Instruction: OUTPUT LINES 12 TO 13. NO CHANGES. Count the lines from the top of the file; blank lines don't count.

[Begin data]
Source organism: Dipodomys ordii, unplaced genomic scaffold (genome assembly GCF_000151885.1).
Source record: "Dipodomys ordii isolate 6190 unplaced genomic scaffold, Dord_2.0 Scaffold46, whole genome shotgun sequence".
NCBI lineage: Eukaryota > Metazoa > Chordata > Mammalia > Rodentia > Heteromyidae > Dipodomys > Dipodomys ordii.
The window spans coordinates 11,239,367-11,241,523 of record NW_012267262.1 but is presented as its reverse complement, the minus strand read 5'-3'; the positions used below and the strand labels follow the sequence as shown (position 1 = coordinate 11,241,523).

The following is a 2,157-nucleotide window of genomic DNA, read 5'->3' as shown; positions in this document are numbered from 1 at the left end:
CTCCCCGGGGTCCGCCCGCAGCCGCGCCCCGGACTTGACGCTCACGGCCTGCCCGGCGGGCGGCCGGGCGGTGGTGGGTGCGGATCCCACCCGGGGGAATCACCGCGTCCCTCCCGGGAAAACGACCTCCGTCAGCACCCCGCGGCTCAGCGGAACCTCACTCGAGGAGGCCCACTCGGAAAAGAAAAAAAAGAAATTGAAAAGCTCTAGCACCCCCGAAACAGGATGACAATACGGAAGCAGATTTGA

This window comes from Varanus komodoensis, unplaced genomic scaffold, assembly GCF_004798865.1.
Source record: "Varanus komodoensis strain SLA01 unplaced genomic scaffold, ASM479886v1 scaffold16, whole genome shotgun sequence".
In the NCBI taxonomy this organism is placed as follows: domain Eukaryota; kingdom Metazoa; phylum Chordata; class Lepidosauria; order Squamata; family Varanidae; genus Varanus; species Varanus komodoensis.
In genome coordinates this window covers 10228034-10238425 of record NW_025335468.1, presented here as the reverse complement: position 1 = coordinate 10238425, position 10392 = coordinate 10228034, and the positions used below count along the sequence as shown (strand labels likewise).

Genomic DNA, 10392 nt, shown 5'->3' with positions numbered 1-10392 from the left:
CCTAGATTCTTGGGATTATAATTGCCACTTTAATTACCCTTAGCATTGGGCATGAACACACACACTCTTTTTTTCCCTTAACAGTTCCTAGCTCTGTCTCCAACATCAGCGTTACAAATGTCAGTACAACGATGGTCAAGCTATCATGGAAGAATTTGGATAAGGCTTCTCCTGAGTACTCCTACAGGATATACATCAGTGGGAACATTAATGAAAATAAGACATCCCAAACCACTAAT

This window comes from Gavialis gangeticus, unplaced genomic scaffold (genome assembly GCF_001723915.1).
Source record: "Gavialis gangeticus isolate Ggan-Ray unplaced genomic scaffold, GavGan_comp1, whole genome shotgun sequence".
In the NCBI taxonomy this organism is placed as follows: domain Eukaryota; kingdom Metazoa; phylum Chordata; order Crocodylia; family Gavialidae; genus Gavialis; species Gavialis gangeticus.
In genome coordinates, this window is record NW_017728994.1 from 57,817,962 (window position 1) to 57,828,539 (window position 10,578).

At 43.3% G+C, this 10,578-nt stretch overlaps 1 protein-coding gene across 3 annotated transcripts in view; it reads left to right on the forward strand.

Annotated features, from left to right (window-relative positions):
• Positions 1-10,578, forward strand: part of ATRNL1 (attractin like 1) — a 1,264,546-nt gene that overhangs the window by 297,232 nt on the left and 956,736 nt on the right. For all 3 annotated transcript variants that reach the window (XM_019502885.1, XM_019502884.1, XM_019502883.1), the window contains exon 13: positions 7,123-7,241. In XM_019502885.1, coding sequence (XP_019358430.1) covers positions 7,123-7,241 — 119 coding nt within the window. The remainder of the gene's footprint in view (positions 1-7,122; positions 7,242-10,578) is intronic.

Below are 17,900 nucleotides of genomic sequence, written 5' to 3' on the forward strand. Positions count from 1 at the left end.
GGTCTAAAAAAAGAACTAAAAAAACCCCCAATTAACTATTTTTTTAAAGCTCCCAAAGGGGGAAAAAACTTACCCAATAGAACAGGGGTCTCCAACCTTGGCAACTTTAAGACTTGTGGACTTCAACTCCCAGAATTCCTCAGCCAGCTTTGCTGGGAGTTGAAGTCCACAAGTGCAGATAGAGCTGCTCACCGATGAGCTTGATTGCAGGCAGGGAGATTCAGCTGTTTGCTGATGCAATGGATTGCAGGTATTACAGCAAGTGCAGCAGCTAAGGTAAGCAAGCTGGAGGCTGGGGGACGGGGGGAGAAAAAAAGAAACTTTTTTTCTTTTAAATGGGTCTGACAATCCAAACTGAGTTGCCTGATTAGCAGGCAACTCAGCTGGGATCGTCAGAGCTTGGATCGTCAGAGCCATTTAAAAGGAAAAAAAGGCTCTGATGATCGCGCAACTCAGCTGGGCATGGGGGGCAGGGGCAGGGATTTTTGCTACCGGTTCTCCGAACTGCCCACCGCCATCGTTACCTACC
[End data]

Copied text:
CCTAGATTCTTGGGATTATAATTGCCACTTTAATTACCCTTAGCATTGGGCATGAACACACACACTCTTTTTTTCCCTTAACAGTTCCTAGCTCTGTCTCCAACATCAGCGTTACAAATGTCAGTACAACGATGGTCAAGCTATCATGGAAGAATTTGGATAAGGCTTCTCCTGAGTACTCCTACAGGATATACATCAGTGGGAACATTAATGAAAATAAGACATCCCAAACCACTAAT

This window comes from Gavialis gangeticus, unplaced genomic scaffold (genome assembly GCF_001723915.1).